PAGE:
As we covered here, the wingback chair was designed for climate control, circa 1600s. It was meant to be sat in front of a fireplace. Fires consume oxygen, and as they use up what's in the room, they draw outside air into the house through whatever cracks exist. This draws an unpleasant draft. The wings on the chair kept the draft off of the sitter's neck.
This fan chair, uncovered by Suzanne Ellison over at Lost Art Press, was designed with the opposite function; it's meant to create, rather than block, a breeze. Invented in Philadelphia by a John Cram in 1786, one of these was reportedly owned by George Washington, who lived in steamy Virginia.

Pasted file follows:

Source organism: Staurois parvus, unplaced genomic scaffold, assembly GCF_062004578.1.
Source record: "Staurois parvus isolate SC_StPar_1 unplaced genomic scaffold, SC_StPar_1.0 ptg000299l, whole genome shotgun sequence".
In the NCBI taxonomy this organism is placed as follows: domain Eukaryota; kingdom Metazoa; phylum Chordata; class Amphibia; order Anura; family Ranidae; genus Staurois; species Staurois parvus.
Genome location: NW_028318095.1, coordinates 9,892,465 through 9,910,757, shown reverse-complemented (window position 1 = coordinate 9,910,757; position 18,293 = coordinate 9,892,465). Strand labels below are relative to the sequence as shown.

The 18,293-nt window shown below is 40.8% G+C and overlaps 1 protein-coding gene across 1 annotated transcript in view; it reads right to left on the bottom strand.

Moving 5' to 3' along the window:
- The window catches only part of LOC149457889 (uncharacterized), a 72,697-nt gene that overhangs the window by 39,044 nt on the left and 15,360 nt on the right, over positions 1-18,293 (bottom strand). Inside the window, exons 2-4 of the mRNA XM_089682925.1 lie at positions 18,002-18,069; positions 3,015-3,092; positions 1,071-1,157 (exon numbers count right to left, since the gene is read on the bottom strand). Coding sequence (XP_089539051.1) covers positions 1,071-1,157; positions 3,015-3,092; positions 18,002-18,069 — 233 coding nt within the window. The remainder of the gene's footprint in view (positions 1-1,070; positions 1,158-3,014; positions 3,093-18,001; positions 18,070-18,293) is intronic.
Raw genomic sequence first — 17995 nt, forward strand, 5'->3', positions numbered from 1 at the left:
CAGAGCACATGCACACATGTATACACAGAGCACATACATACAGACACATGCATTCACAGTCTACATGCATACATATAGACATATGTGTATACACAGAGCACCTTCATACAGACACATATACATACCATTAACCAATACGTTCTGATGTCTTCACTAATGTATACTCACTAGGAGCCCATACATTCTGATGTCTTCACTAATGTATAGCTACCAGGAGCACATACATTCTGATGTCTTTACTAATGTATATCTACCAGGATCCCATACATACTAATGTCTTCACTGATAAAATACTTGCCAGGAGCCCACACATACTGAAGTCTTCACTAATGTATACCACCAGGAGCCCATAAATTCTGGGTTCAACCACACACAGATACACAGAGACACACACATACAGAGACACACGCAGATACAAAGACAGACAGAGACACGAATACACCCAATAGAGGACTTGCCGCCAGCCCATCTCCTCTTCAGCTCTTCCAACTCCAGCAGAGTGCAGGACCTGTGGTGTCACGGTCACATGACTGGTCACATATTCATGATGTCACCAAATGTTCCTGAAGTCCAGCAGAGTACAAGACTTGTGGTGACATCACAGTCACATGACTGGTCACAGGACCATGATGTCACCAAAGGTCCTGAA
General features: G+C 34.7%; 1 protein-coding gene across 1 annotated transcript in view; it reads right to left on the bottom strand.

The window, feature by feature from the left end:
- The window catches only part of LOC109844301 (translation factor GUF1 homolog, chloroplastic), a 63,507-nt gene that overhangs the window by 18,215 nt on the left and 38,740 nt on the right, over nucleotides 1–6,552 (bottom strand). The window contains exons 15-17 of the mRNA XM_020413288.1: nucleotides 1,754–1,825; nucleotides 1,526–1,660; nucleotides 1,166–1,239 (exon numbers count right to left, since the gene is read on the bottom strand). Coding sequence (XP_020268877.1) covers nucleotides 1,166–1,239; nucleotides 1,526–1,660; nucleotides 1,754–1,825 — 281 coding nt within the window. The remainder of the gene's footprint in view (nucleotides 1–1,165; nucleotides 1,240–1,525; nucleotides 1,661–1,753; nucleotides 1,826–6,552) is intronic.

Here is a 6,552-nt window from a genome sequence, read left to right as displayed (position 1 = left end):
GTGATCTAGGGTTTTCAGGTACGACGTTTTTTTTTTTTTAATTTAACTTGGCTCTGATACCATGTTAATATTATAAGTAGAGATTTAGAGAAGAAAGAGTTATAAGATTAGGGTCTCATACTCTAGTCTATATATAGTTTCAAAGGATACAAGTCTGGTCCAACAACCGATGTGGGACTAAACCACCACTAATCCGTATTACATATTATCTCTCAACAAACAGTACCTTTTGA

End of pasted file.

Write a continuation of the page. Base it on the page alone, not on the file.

As for how it works: The sitter uses their feet to repeatedly press down on the treadle beneath the seat. The rear of the treadle is attached to a vertical pole running up the side of the structure. Leather straps wrapped around the horizontal shaft supporting the fan are attached to the top of the pole. This transforms the up-down motion of the pole into an oscillating motion for the fan, which was made of pasteboard.
I'm digging how the fan is slightly bulbous at the front; a primitive stab at improving the UX. You can picture the inventor starting with a rectilinear fan, then saying "Hmm, all of the air is just going straight down—maybe if I add this shape to the front, some of the breeze will get on one's face."
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